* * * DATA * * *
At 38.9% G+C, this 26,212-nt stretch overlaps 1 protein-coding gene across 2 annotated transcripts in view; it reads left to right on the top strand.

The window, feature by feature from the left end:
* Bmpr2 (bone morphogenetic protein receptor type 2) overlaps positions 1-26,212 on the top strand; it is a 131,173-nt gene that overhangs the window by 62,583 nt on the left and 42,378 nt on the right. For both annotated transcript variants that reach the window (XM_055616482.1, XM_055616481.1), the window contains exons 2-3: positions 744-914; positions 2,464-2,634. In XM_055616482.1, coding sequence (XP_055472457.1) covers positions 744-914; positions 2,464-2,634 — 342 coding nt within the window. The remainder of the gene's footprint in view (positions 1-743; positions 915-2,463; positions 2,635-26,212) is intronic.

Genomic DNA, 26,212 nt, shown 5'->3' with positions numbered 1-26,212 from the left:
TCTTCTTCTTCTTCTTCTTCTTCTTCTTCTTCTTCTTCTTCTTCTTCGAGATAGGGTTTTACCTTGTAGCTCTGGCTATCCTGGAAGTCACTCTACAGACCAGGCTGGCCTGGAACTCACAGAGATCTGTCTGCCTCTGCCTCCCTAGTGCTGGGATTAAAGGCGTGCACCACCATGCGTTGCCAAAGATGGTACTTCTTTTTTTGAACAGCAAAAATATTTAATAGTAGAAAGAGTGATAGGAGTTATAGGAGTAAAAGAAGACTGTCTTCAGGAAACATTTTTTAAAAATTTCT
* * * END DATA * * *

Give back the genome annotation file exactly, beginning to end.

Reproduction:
At 38.9% G+C, this 26,212-nt stretch overlaps 1 protein-coding gene across 2 annotated transcripts in view; it reads left to right on the top strand.

The window, feature by feature from the left end:
* Bmpr2 (bone morphogenetic protein receptor type 2) overlaps positions 1-26,212 on the top strand; it is a 131,173-nt gene that overhangs the window by 62,583 nt on the left and 42,378 nt on the right. For both annotated transcript variants that reach the window (XM_055616482.1, XM_055616481.1), the window contains exons 2-3: positions 744-914; positions 2,464-2,634. In XM_055616482.1, coding sequence (XP_055472457.1) covers positions 744-914; positions 2,464-2,634 — 342 coding nt within the window. The remainder of the gene's footprint in view (positions 1-743; positions 915-2,463; positions 2,635-26,212) is intronic.

Genomic DNA, 26,212 nt, shown 5'->3' with positions numbered 1-26,212 from the left:
TCTTCTTCTTCTTCTTCTTCTTCTTCTTCTTCTTCTTCTTCTTCTTCGAGATAGGGTTTTACCTTGTAGCTCTGGCTATCCTGGAAGTCACTCTACAGACCAGGCTGGCCTGGAACTCACAGAGATCTGTCTGCCTCTGCCTCCCTAGTGCTGGGATTAAAGGCGTGCACCACCATGCGTTGCCAAAGATGGTACTTCTTTTTTTGAACAGCAAAAATATTTAATAGTAGAAAGAGTGATAGGAGTTATAGGAGTAAAAGAAGACTGTCTTCAGGAAACATTTTTTAAAAATTTCT